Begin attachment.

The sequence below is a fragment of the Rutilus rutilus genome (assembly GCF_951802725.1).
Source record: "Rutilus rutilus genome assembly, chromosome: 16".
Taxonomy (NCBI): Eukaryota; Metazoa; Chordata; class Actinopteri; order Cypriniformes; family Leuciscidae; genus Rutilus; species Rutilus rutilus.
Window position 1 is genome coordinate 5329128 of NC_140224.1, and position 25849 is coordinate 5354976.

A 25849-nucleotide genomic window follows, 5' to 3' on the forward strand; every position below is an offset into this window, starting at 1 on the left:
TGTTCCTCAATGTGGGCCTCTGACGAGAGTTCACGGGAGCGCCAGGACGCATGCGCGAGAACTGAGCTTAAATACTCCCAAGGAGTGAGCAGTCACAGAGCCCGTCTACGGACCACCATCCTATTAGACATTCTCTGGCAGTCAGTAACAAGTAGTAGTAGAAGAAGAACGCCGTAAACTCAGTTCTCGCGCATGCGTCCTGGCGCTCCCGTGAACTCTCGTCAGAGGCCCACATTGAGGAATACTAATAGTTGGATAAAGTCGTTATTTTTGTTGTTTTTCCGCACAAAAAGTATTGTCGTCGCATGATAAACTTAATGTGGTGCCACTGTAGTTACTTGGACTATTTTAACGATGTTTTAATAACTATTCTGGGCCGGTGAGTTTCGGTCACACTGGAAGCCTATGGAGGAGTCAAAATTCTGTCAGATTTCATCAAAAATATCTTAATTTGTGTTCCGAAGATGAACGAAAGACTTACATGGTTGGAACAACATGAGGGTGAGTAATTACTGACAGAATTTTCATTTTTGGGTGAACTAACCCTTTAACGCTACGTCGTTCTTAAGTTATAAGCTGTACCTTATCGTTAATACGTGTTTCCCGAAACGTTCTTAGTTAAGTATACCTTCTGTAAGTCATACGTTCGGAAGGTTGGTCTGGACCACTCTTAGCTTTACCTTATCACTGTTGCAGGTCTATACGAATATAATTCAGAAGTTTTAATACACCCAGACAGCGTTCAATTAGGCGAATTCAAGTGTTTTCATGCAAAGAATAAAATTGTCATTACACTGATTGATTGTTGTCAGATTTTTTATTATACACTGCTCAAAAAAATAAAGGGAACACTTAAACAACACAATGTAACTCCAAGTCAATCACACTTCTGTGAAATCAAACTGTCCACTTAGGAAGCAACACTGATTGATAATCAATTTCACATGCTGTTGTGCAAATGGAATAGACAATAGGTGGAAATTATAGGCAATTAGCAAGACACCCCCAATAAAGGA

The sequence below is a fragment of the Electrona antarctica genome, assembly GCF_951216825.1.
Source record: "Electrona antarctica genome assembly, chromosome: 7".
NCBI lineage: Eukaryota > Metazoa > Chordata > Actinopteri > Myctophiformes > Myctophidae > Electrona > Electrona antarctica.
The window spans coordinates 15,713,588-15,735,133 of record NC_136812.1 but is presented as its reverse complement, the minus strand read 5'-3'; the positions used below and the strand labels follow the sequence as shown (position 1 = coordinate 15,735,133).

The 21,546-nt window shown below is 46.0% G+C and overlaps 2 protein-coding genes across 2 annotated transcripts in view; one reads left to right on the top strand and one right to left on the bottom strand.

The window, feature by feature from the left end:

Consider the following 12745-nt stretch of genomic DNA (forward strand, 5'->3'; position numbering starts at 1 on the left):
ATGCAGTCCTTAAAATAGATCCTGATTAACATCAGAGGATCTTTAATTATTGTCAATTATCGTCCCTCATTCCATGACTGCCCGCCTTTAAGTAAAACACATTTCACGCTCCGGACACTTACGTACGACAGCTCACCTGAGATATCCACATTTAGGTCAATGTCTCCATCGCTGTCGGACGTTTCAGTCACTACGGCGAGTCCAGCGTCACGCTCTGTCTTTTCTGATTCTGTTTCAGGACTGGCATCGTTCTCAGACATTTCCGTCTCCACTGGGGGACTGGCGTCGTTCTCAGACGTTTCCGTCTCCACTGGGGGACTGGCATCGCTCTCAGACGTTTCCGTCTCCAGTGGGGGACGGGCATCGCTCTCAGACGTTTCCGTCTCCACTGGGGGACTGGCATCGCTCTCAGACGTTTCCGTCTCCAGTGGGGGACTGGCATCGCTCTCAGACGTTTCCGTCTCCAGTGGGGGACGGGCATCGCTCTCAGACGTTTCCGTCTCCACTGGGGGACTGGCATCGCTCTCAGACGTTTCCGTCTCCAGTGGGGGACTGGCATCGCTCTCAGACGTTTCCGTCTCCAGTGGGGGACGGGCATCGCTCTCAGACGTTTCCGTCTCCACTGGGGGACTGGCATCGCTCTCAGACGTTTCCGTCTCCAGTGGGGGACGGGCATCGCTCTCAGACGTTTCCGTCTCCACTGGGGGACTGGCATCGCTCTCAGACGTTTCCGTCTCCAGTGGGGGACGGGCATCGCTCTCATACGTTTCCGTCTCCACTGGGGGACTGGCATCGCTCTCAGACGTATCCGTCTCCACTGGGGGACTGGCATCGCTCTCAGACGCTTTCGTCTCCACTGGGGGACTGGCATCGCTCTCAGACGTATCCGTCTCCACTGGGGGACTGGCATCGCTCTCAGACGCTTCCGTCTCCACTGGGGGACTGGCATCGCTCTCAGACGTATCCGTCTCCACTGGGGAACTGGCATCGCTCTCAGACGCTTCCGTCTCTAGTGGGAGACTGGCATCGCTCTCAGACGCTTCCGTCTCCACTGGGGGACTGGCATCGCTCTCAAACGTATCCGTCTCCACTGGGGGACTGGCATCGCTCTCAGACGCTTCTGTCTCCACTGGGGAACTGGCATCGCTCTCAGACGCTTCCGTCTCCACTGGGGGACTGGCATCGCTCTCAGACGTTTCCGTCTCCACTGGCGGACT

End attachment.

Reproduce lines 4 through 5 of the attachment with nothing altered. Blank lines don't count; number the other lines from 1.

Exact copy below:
Window position 1 is genome coordinate 5329128 of NC_140224.1, and position 25849 is coordinate 5354976.

A 25849-nucleotide genomic window follows, 5' to 3' on the forward strand; every position below is an offset into this window, starting at 1 on the left: